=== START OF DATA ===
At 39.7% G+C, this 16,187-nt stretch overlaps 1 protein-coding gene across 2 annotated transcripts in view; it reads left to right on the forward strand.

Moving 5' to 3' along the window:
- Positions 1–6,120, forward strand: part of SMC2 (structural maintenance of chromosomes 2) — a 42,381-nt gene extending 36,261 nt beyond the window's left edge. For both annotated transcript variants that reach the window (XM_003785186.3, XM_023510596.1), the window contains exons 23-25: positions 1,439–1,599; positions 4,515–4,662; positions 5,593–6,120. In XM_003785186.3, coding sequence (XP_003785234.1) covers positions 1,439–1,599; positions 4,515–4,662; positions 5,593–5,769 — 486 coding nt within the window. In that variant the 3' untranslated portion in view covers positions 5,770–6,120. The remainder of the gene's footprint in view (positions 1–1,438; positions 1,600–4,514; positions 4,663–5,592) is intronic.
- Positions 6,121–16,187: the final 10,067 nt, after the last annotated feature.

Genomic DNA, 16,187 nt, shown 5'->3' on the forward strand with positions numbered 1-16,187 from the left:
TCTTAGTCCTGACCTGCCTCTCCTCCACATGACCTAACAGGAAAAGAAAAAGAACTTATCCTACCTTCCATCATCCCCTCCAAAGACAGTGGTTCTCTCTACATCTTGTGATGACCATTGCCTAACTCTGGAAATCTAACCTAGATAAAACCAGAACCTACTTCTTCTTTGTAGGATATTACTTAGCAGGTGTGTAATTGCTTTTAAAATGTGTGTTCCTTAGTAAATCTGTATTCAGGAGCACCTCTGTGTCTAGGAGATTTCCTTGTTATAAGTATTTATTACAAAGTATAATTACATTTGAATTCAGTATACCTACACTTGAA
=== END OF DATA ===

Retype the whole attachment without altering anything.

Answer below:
At 39.7% G+C, this 16,187-nt stretch overlaps 1 protein-coding gene across 2 annotated transcripts in view; it reads left to right on the forward strand.

Moving 5' to 3' along the window:
- Positions 1–6,120, forward strand: part of SMC2 (structural maintenance of chromosomes 2) — a 42,381-nt gene extending 36,261 nt beyond the window's left edge. For both annotated transcript variants that reach the window (XM_003785186.3, XM_023510596.1), the window contains exons 23-25: positions 1,439–1,599; positions 4,515–4,662; positions 5,593–6,120. In XM_003785186.3, coding sequence (XP_003785234.1) covers positions 1,439–1,599; positions 4,515–4,662; positions 5,593–5,769 — 486 coding nt within the window. In that variant the 3' untranslated portion in view covers positions 5,770–6,120. The remainder of the gene's footprint in view (positions 1–1,438; positions 1,600–4,514; positions 4,663–5,592) is intronic.
- Positions 6,121–16,187: the final 10,067 nt, after the last annotated feature.

Genomic DNA, 16,187 nt, shown 5'->3' on the forward strand with positions numbered 1-16,187 from the left:
TCTTAGTCCTGACCTGCCTCTCCTCCACATGACCTAACAGGAAAAGAAAAAGAACTTATCCTACCTTCCATCATCCCCTCCAAAGACAGTGGTTCTCTCTACATCTTGTGATGACCATTGCCTAACTCTGGAAATCTAACCTAGATAAAACCAGAACCTACTTCTTCTTTGTAGGATATTACTTAGCAGGTGTGTAATTGCTTTTAAAATGTGTGTTCCTTAGTAAATCTGTATTCAGGAGCACCTCTGTGTCTAGGAGATTTCCTTGTTATAAGTATTTATTACAAAGTATAATTACATTTGAATTCAGTATACCTACACTTGAA